Out of the more than 3,000 pages in Monday's landmark climate report, one word stood out: "unequivocal."
What they're saying: "It is unequivocal that human influence has warmed the atmosphere, ocean and land," the report stated.
- This is how solid the tie is between a warming planet and human emissions of greenhouse gases, scientists and government representatives agreed.
Why it matters: It's the strongest description the U.N. IPCC has used to attribute climate change to human activities, but it's far from the first time the word has been used in its reports.
- Looking over time at the panel's past assessments sheds light on just how much of a departure the latest one is.
Context: The use of the word in Monday's report is part of a pattern of IPCC language used in its "Summary for Policymakers" sections that date to its first assessment report, issued in 1990.
- Along with a series of remarkably prescient climate projections through 2030, that 1990 report stated: "The unequivocal detection of the enhanced greenhouse effect from observations is not likely for a decade or more."
- Jump ahead to 1995, when the IPCC came out with what was then a bombshell finding, stating: "The balance of evidence suggests a discernible human influence on global climate."
Be smart: That demonstrated the high stakes associated with individual word choices in these summaries.
Between the lines: Next, fast-forward to the IPCC's fourth assessment in 2007. By then, the science had advanced sufficiently — as had global warming's effects, for the panel to state: "Warming of the climate system is unequivocal." However, it didn't attribute that warming to human emissions of greenhouse gases in such strong terms.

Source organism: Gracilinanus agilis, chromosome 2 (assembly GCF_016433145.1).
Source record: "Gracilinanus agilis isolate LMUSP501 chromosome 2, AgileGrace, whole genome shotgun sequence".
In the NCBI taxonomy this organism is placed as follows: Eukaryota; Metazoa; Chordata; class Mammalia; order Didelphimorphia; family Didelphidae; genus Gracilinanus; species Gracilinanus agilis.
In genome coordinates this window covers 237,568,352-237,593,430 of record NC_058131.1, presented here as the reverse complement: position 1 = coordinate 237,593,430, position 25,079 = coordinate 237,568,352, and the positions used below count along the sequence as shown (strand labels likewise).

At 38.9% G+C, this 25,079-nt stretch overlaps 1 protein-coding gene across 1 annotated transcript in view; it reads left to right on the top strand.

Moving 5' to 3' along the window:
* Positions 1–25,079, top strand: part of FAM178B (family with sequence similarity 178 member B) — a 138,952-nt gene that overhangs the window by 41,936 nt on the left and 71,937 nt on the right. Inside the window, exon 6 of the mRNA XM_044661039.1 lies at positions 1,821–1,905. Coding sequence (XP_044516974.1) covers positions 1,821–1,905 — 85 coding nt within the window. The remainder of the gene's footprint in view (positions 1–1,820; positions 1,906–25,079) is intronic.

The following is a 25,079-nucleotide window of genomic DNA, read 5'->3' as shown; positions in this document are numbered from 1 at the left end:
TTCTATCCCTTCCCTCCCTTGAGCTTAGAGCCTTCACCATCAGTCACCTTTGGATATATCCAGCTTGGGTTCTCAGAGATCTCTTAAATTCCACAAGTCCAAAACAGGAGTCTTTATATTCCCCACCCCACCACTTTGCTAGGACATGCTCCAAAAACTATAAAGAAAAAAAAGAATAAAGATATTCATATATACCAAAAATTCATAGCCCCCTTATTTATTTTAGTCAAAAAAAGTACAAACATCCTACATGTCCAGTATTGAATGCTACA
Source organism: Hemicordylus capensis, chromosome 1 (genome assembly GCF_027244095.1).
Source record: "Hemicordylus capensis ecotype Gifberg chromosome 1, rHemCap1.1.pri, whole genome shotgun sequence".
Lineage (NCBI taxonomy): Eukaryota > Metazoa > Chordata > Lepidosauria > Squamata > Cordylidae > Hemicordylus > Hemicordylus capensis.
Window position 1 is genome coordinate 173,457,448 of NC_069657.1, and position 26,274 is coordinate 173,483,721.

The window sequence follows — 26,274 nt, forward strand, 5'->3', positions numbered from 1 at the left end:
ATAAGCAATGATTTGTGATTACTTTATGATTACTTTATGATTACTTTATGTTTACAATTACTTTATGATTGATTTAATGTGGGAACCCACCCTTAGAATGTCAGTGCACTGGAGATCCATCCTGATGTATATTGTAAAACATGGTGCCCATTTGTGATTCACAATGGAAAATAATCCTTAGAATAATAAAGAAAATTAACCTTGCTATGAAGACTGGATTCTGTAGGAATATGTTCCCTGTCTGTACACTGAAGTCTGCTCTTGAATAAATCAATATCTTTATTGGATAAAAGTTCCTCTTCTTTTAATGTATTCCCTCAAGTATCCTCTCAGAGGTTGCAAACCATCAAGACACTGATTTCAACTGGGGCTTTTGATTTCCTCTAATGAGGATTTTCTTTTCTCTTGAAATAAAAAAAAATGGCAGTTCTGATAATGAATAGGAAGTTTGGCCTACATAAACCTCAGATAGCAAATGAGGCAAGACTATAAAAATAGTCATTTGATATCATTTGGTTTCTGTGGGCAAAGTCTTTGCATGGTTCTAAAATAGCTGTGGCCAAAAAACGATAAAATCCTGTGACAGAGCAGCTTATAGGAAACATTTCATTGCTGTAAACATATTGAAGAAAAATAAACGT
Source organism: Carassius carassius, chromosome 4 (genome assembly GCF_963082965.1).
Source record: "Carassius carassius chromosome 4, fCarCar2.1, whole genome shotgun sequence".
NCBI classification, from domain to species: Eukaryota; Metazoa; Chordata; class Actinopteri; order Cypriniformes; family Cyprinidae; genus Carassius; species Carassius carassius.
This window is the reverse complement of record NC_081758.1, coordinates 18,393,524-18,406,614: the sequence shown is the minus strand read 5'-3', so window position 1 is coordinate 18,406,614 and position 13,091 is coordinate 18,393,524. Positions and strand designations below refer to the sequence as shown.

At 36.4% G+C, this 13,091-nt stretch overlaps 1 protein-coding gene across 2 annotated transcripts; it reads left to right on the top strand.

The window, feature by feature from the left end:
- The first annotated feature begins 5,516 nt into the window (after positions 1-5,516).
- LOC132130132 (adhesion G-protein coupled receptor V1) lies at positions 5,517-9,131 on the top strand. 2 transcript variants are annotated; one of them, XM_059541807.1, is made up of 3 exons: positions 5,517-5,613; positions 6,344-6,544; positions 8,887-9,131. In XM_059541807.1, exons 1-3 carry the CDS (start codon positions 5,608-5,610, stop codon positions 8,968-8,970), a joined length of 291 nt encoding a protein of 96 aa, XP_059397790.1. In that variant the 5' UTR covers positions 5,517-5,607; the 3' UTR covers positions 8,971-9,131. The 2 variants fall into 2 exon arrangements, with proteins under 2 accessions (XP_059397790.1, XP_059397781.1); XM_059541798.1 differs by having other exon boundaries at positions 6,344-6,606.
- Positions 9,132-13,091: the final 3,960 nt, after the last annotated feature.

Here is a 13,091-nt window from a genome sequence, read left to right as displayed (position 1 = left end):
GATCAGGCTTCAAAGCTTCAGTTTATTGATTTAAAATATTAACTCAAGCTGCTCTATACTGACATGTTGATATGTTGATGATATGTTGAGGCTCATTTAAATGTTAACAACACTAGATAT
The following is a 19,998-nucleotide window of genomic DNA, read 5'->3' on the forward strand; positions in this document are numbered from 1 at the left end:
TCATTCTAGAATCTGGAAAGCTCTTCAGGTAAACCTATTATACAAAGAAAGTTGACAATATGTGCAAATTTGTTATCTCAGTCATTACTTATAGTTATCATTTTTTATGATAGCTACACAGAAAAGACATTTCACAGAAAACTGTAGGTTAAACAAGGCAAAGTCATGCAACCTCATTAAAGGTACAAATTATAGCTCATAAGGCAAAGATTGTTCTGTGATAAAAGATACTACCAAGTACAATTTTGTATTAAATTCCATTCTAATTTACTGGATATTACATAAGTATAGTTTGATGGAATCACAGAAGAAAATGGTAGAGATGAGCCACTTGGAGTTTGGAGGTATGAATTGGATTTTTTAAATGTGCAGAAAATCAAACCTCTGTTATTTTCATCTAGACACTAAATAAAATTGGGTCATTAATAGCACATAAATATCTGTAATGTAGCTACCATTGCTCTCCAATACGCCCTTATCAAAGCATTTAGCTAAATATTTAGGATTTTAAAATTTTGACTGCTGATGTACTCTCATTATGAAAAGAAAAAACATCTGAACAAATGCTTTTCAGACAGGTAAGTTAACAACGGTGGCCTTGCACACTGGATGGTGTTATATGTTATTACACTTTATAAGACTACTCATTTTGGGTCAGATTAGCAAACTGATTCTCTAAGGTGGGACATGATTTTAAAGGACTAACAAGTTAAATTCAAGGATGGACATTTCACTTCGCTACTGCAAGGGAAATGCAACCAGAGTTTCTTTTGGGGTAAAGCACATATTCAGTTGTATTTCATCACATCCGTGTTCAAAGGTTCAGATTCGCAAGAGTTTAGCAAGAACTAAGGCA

- Before Monday's report, the most recent full IPCC assessment of climate change was in 2013. That report expressed climate attribution in more confident language than prior assessments, but still not with the same impact:
- "It is extremely likely that human influence has been the dominant cause of the observed warming since the mid-20th century," the report stated.
The big picture: The IPCC's evolution on these statements is slow and methodical, in part because consensus-based science is inherently somewhat conservative.
- Also, the IPCC is unique in that scientists and governments together approve the summaries word by word, since they get the most attention from the media and world leaders.
The bottom line: There is actually an even stronger attribution statement in Monday's report, hidden in the technical summary but noticed by the AP's Seth Borenstein.
- It states that the "Human influence on the climate system is now an established fact." It also describes the human influence on extreme weather and climate events as an "established fact."
- Case closed.